Ricky Williams feels like he ‘wasted’ years of his life playing football

Twenty years after Ricky Williams arrived on the University of Texas campus, and 16 years after he left it clutching the Heisman Trophy, one of the Longhorns’ all-time great running backs is back in Austin. This time with a new mission.

Williams, his dreadlocks and borderline flop of an NFL career long behind him, is seeking a higher calling now — earning a Ph.D. in psychology.

Williams tells of his academic aspirations in a longform piece by BuzzFeed reporter Lindsey Adler. At 38, he is within a year of completing the bachelor’s degree that has awaited his return ever since Mike Ditka traded away an entire draft to select Williams No. 5 overall for the New Orleans Saints in 1999.

Williams’ up-and-down career is well-chronicled, his quirky personality and often baffling behavior caused by social anxiety blew up as headlines more than he ever did as a prized running back in the NFL. Once away from his glory days at Texas, Williams often suggested he wasn’t happy, wasn’t fulfilled by being a football player.

Like many youths, Williams saw football as his "way out," he told Adler, of a volatile upbringing.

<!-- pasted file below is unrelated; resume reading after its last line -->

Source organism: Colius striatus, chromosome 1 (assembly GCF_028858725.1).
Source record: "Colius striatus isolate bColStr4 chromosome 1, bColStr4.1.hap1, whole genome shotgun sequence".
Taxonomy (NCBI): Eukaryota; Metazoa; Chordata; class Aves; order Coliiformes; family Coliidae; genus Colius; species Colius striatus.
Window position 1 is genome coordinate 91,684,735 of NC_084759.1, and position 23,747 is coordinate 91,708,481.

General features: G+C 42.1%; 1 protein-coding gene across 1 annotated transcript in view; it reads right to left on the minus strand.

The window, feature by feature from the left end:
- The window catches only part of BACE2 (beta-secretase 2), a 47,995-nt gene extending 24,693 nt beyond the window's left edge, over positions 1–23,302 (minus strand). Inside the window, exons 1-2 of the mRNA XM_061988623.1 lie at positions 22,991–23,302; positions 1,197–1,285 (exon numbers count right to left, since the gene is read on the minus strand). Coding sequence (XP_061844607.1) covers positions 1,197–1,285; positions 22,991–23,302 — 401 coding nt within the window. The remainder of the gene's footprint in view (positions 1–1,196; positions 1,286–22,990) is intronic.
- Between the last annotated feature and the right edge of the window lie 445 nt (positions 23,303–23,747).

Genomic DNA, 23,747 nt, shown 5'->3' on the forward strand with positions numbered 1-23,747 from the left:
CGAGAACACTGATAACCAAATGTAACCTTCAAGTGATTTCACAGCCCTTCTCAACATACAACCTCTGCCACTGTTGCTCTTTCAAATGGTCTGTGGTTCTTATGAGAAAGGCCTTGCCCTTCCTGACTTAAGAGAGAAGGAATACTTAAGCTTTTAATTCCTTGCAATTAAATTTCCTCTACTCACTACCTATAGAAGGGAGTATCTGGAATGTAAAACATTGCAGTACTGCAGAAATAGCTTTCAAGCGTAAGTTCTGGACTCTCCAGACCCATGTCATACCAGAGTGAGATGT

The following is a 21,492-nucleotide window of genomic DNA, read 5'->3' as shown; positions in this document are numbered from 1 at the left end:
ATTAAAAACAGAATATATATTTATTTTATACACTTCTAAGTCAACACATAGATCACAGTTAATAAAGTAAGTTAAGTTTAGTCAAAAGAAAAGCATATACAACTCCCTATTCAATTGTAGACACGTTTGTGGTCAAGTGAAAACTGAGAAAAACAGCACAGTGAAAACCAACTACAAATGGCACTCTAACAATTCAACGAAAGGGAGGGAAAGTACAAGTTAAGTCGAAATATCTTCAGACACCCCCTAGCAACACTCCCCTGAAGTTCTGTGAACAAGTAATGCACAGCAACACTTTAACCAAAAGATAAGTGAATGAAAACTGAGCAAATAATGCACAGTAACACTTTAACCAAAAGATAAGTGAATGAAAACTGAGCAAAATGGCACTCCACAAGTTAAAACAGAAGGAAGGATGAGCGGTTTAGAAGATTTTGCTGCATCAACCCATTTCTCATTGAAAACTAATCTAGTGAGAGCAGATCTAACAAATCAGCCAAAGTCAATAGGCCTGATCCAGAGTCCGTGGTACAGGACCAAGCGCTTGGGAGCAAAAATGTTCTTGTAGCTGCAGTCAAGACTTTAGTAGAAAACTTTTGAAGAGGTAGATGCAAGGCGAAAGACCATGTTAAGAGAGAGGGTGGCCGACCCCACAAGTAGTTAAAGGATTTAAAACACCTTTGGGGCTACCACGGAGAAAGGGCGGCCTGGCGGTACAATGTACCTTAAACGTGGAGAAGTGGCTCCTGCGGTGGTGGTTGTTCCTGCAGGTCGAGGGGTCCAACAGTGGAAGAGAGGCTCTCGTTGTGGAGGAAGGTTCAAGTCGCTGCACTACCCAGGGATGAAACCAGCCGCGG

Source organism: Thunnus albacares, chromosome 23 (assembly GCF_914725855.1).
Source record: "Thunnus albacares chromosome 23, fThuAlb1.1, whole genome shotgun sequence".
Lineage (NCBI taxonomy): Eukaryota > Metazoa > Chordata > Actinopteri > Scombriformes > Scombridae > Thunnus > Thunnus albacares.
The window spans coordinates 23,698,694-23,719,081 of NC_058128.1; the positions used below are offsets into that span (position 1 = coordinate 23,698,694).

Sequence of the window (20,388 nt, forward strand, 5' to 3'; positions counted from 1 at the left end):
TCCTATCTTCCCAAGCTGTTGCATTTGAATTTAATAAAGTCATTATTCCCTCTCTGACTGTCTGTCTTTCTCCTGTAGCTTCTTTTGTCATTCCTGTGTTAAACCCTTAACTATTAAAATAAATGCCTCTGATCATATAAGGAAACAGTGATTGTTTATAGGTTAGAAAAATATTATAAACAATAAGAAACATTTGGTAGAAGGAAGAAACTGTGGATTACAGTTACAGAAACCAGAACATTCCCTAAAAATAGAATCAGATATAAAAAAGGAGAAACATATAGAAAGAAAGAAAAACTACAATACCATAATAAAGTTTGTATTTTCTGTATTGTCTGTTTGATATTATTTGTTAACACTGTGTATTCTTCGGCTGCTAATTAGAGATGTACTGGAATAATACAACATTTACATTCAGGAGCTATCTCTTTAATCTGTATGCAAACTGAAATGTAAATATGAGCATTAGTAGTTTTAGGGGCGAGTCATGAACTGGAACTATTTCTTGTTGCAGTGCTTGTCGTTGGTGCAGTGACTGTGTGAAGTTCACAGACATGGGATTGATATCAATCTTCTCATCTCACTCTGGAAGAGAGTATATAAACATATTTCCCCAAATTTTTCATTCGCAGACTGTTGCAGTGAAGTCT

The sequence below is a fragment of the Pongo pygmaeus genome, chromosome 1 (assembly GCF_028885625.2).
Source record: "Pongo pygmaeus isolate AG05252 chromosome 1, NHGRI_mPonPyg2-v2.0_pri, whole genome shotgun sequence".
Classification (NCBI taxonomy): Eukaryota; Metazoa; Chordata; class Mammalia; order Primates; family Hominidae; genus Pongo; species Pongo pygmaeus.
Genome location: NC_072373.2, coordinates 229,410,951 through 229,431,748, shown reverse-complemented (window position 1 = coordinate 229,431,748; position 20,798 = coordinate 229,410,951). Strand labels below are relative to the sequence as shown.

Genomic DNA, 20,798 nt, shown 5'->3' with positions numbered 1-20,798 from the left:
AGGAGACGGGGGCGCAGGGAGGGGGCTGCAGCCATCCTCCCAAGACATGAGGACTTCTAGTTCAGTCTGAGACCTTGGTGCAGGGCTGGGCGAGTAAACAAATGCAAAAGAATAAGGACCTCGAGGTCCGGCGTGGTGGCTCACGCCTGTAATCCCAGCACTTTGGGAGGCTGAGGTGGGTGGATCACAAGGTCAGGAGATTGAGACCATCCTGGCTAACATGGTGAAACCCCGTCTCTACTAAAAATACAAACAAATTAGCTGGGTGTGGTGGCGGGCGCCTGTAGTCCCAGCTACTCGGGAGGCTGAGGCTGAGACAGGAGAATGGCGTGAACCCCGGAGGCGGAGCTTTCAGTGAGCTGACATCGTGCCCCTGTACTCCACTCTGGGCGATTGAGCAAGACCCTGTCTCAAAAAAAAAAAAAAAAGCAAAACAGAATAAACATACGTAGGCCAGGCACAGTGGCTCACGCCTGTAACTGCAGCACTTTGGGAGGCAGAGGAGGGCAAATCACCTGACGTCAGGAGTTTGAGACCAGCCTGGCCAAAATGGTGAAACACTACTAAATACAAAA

"If I were being true to myself,” Williams said, “I probably wouldn’t have gone into the NFL. Sometimes I feel like I wasted at least five years of my life playing football. It wasn’t really what I wanted to be.”

Now he’s attempting to fully step out of the football shadow, although he finds that not everybody is always willing to let him.

"I find my biggest challenge is getting people to let go of me as a football player and be willing to consider me as that and something else,” Williams told BuzzFeed during an interview on UT’s campus in June. “But for most people, being a professional football player is like the pinnacle of their imagined life or actual life. For me, as much as I tried to make it that, it just hasn’t worked. I still want more.”

According to Adler, Williams, who broke the NCAA rushing record during his 1998 Heisman season, is working toward a degree in Physical Culture and Sports, a program that delves into the philosophy, history and the psychology of athletics. After graduation, he intends to apply to graduate programs with the hope of earning a Ph.D. in psychology.

"What inspires me to pursue a doctoral degree is simple: helping people,” Williams wrote in a sample application essay for a Ph.D. program and was shared by Adler. “I aim to reach my greatest potential and share what I have learned with others around me in an effort to facilitate their success. My desire to help others, who like me, have innate strengths and talents waiting to be discovered, informs my academic and research interests and goals.”

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(h/t BuzzFeed)